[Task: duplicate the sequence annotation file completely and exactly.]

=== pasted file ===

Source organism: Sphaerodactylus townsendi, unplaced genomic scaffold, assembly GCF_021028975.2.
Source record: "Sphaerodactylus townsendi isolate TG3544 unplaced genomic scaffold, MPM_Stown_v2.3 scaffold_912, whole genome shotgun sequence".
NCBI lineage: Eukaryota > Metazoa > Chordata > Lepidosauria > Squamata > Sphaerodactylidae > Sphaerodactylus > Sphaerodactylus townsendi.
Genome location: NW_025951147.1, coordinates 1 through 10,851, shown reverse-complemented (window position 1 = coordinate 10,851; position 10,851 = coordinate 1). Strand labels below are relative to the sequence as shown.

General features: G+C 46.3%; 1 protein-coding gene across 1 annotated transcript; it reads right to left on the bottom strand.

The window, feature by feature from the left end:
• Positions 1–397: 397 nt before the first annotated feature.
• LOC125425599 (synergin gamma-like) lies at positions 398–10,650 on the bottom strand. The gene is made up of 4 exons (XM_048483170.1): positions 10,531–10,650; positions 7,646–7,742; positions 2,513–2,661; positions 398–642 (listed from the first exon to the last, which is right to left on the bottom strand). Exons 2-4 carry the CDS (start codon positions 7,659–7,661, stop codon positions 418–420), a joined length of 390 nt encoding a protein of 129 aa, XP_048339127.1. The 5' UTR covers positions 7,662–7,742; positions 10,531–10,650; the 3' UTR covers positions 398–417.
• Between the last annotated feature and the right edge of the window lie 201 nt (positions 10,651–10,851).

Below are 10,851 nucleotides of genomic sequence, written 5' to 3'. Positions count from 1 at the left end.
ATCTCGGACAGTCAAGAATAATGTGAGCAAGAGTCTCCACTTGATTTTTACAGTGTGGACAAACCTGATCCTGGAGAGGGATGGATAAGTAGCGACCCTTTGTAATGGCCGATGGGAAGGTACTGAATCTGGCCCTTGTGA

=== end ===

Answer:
Source organism: Sphaerodactylus townsendi, unplaced genomic scaffold, assembly GCF_021028975.2.
Source record: "Sphaerodactylus townsendi isolate TG3544 unplaced genomic scaffold, MPM_Stown_v2.3 scaffold_912, whole genome shotgun sequence".
NCBI lineage: Eukaryota > Metazoa > Chordata > Lepidosauria > Squamata > Sphaerodactylidae > Sphaerodactylus > Sphaerodactylus townsendi.
Genome location: NW_025951147.1, coordinates 1 through 10,851, shown reverse-complemented (window position 1 = coordinate 10,851; position 10,851 = coordinate 1). Strand labels below are relative to the sequence as shown.

General features: G+C 46.3%; 1 protein-coding gene across 1 annotated transcript; it reads right to left on the bottom strand.

The window, feature by feature from the left end:
• Positions 1–397: 397 nt before the first annotated feature.
• LOC125425599 (synergin gamma-like) lies at positions 398–10,650 on the bottom strand. The gene is made up of 4 exons (XM_048483170.1): positions 10,531–10,650; positions 7,646–7,742; positions 2,513–2,661; positions 398–642 (listed from the first exon to the last, which is right to left on the bottom strand). Exons 2-4 carry the CDS (start codon positions 7,659–7,661, stop codon positions 418–420), a joined length of 390 nt encoding a protein of 129 aa, XP_048339127.1. The 5' UTR covers positions 7,662–7,742; positions 10,531–10,650; the 3' UTR covers positions 398–417.
• Between the last annotated feature and the right edge of the window lie 201 nt (positions 10,651–10,851).

Below are 10,851 nucleotides of genomic sequence, written 5' to 3'. Positions count from 1 at the left end.
ATCTCGGACAGTCAAGAATAATGTGAGCAAGAGTCTCCACTTGATTTTTACAGTGTGGACAAACCTGATCCTGGAGAGGGATGGATAAGTAGCGACCCTTTGTAATGGCCGATGGGAAGGTACTGAATCTGGCCCTTGTGA